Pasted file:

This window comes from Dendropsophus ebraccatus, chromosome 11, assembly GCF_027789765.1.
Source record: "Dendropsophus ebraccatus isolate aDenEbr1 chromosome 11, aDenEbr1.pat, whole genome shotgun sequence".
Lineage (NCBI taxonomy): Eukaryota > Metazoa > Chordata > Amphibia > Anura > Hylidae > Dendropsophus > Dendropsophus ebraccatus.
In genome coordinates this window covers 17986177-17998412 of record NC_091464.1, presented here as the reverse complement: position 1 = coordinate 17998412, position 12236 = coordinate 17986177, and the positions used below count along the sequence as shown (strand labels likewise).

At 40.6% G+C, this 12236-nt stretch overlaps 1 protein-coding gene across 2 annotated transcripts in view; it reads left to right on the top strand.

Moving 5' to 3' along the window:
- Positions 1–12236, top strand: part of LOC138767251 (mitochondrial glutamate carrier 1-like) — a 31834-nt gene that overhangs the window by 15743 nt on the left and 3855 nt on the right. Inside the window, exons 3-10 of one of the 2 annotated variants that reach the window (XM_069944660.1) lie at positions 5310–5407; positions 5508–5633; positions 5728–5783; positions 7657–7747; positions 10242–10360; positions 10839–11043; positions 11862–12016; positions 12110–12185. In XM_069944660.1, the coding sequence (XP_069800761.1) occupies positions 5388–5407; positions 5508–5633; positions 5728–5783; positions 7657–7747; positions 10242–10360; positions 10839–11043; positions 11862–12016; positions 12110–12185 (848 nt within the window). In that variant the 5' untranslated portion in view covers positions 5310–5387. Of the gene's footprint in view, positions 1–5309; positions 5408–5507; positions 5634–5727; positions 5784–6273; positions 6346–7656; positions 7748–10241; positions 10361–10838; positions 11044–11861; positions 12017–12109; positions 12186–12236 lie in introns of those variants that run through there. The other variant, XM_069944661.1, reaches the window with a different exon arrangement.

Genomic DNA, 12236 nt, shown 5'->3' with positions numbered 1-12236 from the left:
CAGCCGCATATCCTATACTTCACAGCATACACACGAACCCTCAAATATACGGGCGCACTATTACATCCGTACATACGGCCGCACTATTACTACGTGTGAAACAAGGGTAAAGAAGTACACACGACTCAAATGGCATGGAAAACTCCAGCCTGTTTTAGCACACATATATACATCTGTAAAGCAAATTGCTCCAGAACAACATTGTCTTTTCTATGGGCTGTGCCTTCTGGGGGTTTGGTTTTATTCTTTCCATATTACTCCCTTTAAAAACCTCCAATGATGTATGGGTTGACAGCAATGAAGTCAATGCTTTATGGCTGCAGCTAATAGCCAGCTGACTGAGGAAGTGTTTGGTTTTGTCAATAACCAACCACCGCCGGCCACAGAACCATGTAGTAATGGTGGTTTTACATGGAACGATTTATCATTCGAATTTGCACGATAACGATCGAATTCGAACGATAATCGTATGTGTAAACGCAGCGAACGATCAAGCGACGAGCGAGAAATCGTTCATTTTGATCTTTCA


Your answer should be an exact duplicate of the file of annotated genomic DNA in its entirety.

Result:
This window comes from Dendropsophus ebraccatus, chromosome 11, assembly GCF_027789765.1.
Source record: "Dendropsophus ebraccatus isolate aDenEbr1 chromosome 11, aDenEbr1.pat, whole genome shotgun sequence".
Lineage (NCBI taxonomy): Eukaryota > Metazoa > Chordata > Amphibia > Anura > Hylidae > Dendropsophus > Dendropsophus ebraccatus.
In genome coordinates this window covers 17986177-17998412 of record NC_091464.1, presented here as the reverse complement: position 1 = coordinate 17998412, position 12236 = coordinate 17986177, and the positions used below count along the sequence as shown (strand labels likewise).

At 40.6% G+C, this 12236-nt stretch overlaps 1 protein-coding gene across 2 annotated transcripts in view; it reads left to right on the top strand.

Moving 5' to 3' along the window:
- Positions 1–12236, top strand: part of LOC138767251 (mitochondrial glutamate carrier 1-like) — a 31834-nt gene that overhangs the window by 15743 nt on the left and 3855 nt on the right. Inside the window, exons 3-10 of one of the 2 annotated variants that reach the window (XM_069944660.1) lie at positions 5310–5407; positions 5508–5633; positions 5728–5783; positions 7657–7747; positions 10242–10360; positions 10839–11043; positions 11862–12016; positions 12110–12185. In XM_069944660.1, the coding sequence (XP_069800761.1) occupies positions 5388–5407; positions 5508–5633; positions 5728–5783; positions 7657–7747; positions 10242–10360; positions 10839–11043; positions 11862–12016; positions 12110–12185 (848 nt within the window). In that variant the 5' untranslated portion in view covers positions 5310–5387. Of the gene's footprint in view, positions 1–5309; positions 5408–5507; positions 5634–5727; positions 5784–6273; positions 6346–7656; positions 7748–10241; positions 10361–10838; positions 11044–11861; positions 12017–12109; positions 12186–12236 lie in introns of those variants that run through there. The other variant, XM_069944661.1, reaches the window with a different exon arrangement.

Genomic DNA, 12236 nt, shown 5'->3' with positions numbered 1-12236 from the left:
CAGCCGCATATCCTATACTTCACAGCATACACACGAACCCTCAAATATACGGGCGCACTATTACATCCGTACATACGGCCGCACTATTACTACGTGTGAAACAAGGGTAAAGAAGTACACACGACTCAAATGGCATGGAAAACTCCAGCCTGTTTTAGCACACATATATACATCTGTAAAGCAAATTGCTCCAGAACAACATTGTCTTTTCTATGGGCTGTGCCTTCTGGGGGTTTGGTTTTATTCTTTCCATATTACTCCCTTTAAAAACCTCCAATGATGTATGGGTTGACAGCAATGAAGTCAATGCTTTATGGCTGCAGCTAATAGCCAGCTGACTGAGGAAGTGTTTGGTTTTGTCAATAACCAACCACCGCCGGCCACAGAACCATGTAGTAATGGTGGTTTTACATGGAACGATTTATCATTCGAATTTGCACGATAACGATCGAATTCGAACGATAATCGTATGTGTAAACGCAGCGAACGATCAAGCGACGAGCGAGAAATCGTTCATTTTGATCTTTCA